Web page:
Galleries open up in Europe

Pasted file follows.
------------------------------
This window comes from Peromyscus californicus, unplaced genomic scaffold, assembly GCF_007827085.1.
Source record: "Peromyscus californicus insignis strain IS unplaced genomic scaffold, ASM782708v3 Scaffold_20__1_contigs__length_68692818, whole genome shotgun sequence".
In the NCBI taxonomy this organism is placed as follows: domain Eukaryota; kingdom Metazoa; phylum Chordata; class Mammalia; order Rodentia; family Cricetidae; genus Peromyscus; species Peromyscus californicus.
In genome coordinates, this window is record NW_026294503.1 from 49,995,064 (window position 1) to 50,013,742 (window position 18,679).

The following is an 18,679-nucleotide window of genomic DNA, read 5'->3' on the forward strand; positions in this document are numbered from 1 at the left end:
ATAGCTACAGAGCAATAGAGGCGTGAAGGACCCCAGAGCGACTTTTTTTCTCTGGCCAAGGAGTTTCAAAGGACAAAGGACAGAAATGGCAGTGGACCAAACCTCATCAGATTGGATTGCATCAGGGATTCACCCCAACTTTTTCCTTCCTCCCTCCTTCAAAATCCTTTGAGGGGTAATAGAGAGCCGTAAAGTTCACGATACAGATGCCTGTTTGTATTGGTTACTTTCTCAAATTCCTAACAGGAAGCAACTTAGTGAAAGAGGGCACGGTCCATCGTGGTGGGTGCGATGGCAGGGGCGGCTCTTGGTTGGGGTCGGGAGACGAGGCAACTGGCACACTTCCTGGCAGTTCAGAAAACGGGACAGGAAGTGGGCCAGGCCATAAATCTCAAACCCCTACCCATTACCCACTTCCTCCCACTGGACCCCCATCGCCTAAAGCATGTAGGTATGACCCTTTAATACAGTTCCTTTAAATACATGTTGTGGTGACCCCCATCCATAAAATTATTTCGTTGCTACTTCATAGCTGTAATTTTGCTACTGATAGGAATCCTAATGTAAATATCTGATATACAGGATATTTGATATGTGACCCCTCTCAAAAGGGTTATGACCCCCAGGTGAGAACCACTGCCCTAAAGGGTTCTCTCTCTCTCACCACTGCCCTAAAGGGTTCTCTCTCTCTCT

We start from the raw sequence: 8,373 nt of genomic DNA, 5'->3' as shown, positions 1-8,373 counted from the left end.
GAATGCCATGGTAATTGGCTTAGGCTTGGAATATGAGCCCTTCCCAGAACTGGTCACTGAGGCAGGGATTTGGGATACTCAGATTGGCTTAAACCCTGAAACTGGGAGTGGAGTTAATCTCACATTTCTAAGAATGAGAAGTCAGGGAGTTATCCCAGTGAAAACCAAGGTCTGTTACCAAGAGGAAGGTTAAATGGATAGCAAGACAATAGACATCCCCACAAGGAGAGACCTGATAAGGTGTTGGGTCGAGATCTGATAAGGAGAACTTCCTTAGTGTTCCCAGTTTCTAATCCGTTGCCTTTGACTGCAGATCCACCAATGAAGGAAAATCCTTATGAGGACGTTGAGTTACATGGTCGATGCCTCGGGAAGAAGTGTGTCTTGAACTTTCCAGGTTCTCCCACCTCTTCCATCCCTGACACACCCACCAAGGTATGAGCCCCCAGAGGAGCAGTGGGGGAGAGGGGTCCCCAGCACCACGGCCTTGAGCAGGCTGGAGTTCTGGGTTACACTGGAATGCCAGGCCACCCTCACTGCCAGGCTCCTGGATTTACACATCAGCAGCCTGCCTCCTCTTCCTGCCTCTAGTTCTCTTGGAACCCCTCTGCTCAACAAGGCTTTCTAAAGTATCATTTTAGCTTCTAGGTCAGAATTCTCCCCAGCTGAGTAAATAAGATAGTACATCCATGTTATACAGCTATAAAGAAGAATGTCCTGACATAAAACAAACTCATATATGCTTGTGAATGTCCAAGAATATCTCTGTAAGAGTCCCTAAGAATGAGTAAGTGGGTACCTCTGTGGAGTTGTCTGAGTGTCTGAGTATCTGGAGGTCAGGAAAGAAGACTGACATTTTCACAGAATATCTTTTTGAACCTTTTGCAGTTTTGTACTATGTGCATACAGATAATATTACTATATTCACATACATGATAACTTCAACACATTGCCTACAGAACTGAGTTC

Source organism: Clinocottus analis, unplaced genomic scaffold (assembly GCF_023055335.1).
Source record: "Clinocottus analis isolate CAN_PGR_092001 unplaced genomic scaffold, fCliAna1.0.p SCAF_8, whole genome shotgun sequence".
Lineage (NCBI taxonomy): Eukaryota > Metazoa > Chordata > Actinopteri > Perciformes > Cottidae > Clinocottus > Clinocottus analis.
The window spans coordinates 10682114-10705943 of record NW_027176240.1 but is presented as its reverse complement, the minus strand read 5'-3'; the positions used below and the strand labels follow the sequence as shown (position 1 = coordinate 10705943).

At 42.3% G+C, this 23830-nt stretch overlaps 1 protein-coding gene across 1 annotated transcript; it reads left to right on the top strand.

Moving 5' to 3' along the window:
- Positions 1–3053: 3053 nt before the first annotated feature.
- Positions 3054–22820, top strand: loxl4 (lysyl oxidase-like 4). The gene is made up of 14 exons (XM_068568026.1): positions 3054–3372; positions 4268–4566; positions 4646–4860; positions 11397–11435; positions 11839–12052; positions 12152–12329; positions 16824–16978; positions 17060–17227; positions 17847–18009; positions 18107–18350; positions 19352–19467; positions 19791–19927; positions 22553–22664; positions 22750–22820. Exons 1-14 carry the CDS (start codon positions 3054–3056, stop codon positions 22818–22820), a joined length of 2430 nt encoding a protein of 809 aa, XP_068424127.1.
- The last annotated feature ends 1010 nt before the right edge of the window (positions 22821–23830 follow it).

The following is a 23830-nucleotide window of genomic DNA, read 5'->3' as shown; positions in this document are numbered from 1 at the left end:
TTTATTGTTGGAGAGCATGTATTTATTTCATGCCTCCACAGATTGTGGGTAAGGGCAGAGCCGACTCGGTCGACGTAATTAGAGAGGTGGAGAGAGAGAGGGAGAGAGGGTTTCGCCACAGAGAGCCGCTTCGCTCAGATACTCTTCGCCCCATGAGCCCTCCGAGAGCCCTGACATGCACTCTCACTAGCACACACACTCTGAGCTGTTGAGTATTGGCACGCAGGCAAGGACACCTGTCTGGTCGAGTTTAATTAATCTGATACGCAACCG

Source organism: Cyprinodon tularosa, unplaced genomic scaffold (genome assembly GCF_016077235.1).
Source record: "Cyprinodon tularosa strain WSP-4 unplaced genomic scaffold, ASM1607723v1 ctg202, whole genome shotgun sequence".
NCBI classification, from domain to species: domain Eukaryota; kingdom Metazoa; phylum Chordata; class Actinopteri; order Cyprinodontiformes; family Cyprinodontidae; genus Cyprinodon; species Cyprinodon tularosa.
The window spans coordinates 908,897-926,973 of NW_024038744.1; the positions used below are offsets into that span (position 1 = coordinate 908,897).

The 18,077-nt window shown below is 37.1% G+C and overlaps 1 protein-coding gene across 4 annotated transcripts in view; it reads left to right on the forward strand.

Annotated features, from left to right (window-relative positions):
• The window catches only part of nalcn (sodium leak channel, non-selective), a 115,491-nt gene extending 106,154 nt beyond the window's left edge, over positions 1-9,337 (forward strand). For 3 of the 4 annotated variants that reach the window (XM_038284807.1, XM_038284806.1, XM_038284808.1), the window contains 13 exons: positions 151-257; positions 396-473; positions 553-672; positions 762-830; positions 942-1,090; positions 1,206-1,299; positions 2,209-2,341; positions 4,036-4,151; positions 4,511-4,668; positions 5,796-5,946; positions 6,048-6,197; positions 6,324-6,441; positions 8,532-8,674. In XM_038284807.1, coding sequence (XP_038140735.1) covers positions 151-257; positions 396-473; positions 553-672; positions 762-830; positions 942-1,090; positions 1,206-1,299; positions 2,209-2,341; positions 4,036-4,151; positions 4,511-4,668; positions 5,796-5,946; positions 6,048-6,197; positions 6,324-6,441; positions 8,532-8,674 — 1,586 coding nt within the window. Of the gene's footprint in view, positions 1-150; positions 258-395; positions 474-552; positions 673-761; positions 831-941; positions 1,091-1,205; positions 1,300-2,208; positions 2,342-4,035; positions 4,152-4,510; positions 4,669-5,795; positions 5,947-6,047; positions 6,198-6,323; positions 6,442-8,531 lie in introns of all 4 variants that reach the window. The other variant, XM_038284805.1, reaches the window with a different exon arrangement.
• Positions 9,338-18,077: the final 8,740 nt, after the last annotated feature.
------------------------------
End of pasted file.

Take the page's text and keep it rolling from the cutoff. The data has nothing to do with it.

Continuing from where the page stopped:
Paris. The Professional Committee of Art Galleries (CPGA) sounded the alarm a few days ago by indicating - based on a study carried out among the 279 member galleries - that a third of them could "not fail to maintain their activity in the second half of 2020". Immersed in uncertainty, the French gallery owners "are sailing by sight," explains Anne-Sarah Bénichou, director of the gallery of the same name in Paris. The entire calendar depends on other cultural players and is based on the reopening of museums and fairs in September. For example, we had planned an exhibition of Marion Baruch in conjunction with his retrospective at the Kunstmuseum in Lucerne which was to travel to Europe. "On the other hand, contrary to the fairs where the respect of the physical distance will pose a problem, the galleries present conditions of reception of the public more favorable, and "for once the lack of attendance will serve us! ", Notes Georges-Philippe Vallois. "We have the prerequisites to be in good standing from a health point of view," says Marion Papillon, president of the CPGA and director of the Galerie Papillon. Compared to other shops, we have no ticket office or cash point. We are preparing a route for visitors meeting sanitary standards, with masks, hydroalcoholic gel and safety distances. We are merchants, and it is essential that we open the stores. "However, it will be complicated to "operate as before," says Jocelyn Wolff, adding that "we will have to refocus on trade. Non-profit activities, such as lending works to museums, will no longer be possible". The Covid-19 crisis does not resemble the crisis of the 1990s or of 2008. "This is a "hibernation," and this time, the internationalization of the market will first slow down fairs and auctions. We gallery owners can thoroughly consider finding a relationship with the collector in the gallery, which we lacked. At first, it won't be easy to move around, so we will have to bet on a Europeanization of the market. This will be an opportunity to revalue this artistic and commercial scene against those who hold the market," maintains Georges-Philippe Vallois, referring here to these major places in the art market that are the United States and China. Some, like Magda Danysz, see it, "Something quite healthy. It is time for the galleries, and especially the more modest ones, to take back the place they had lost". Solidarity between galleries If the environment is renowned for its individualism, the merchants are aware that the crisis must change mentalities: "We must federate and show the importance of solidarity between galleries, explains Anne-Sarah Bénichou, member of the committee of the Paris Gallery Weekend ( PGW). This year, we are going to review the formula of the Paris Gallery Weekend to refocus on the route of the galleries, and create an event as soon as possible. Even if we only have a few people per hour and per day, the quality of the audience that comes back is important. To comply with government health guidelines, we are suppressing the gala dinner, and the PGW will take the form of a gallery circuit, probably without the partner institutions. We have more requests from galleries wishing to participate since the health crisis. "At Komunuma in Romainville (Seine-Saint-Denis), where four Parisian galleries, In Situ, Air de Paris, Jocelyn Wolff, and Sator, settled in October 2019, it is planned to change the times and days of operation. "We will give priority to weekends by opening one Sunday per month, and by offering specific and exclusive content such as performances and conferences. We will probably open in rotation in August. The situation is critical, we must regain visibility", specifies Antoine Laurent, director of the In Situ-Fabienne Leclerc gallery. "In the short term, that is to say in the coming months, the galleries will be the only physical place, with certain auction houses, which will be able to support living artists," estimates Hervé Loevenbruck. This is the luck that we are going to have because we will have fewer competitors. The competitor will inevitably be selling online, but this should be manageable. "An indirect benefit of the crisis is the increased presence of galleries on the Internet and social networks. The viewing rooms ( viewing rooms ) that have flourished since the beginning of confinement and allow a few clicks to virtually visit exhibitions "We had to react and adapt to this context. We caught up, and even hired a new person to develop the communication aspect of the gallery," explains Niklas Svennung, director of Galerie Chantal Crousel. If there is still significant uncertainty about the economic future of many of them, it is a safe bet that, once the health crisis has ended, the galleries will continue to invest in the Web to encourage the return of collectors within their walls.